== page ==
GSA Connects 2021 in Portland, Oregon

Paper No. 232-11
Presentation Time: 4:25 PM


RUGGLES, Claire, Department of Geoscience, University of Wisconsin - Madison, Madison, WI 53706, MORGAN, Sven, Department of Natural Sciences, University of Michigan-Dearborn, 130 SFC, 4901 Evergreen Rd, Dearborn, MI 48128 and REBER, Jacqueline E., Department of Geological and Atmospheric Sciences, Iowa State University, Ames, IA 50011

Based on observed deformation in the margins of the Shonkin Sag laccolith, we present a multiple-pulse emplacement model for the laccolith. The Shonkin Sag laccolith is a low-volume, hypabyssal intrusion with associated fringing sills emplaced into undeformed sandstones. This site is unique in that the base, roof, and eastern contact between the laccolith and fringing sills are exposed along a cliff face. This outcrop displays substantial deformation within the margins of the laccolith and fringing sills and in the surrounding sandstones. We observed varying levels of deformation using bulk magnetic susceptibility, anisotropy of magnetic susceptibility, and thin section analyses. These zones of deformation are characterized by normal and thrust faulting and separated by internal contacts. Due to a lack of regional deformation, the observed deformation is attributed to seven pulses of magma emplacement. Thermal models were used to constrain the duration of emplacement and indicate that the pulses emplaced over ~ 3 years. We present a three-stage emplacement model for the Shonkin Sag laccolith. In this model, 1) an initial sill intrudes, then 2) inflates near the magma source to produce the footprint of the laccolith, initiating failure of the overlying sandstone and allowing uplift. The newly formed laccolith then 3) continues to inflate as fringing sills emplace.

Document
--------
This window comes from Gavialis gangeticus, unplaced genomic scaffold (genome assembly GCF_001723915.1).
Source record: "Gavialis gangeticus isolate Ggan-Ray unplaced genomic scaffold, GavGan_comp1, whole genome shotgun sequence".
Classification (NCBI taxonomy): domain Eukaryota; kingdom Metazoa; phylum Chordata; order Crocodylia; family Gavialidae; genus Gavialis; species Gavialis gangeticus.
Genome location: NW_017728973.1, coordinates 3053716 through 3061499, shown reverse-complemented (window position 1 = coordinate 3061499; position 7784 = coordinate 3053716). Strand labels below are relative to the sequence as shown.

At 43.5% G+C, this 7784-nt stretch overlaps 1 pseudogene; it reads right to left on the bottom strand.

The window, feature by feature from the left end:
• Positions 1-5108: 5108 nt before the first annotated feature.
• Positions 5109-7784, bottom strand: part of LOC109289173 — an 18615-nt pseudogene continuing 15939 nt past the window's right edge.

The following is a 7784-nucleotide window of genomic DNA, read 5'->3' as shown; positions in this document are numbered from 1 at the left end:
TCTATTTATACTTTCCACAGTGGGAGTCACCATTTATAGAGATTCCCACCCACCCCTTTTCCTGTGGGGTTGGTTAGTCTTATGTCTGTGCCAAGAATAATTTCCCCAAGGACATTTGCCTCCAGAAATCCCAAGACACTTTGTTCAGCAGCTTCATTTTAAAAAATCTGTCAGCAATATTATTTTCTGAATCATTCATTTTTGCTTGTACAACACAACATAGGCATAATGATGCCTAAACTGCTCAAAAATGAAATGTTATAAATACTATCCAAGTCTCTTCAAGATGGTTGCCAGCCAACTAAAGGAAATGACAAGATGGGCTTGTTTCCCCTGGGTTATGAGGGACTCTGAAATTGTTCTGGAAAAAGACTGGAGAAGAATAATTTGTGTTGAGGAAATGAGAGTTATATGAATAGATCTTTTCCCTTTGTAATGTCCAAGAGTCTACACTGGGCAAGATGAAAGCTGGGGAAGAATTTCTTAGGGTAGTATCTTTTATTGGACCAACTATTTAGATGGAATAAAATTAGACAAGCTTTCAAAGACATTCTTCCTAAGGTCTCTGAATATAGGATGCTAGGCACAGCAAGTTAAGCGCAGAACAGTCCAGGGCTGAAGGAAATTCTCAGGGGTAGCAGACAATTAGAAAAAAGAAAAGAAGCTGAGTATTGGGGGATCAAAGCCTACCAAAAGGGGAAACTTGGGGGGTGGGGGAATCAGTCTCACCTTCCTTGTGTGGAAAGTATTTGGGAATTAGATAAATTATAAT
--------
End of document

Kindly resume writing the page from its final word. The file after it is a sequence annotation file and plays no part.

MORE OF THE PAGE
The emplacement of low-volume intrusions similar to the Shonkin Sag laccolith was previously observed prior to the 1980 Mt. St. Helens and during the 2011 Cordón Caulle eruptions. These intrusions occurred rapidly and caused extensive ground deformation, which induced the 1980 Mt. St. Helens eruption. The model developed for the Shonkin Sag laccolith may provide insight into how similar low-volume intrusions may emplace in the future, allowing for better prediction of potential hazards associated with rapid ground deformation.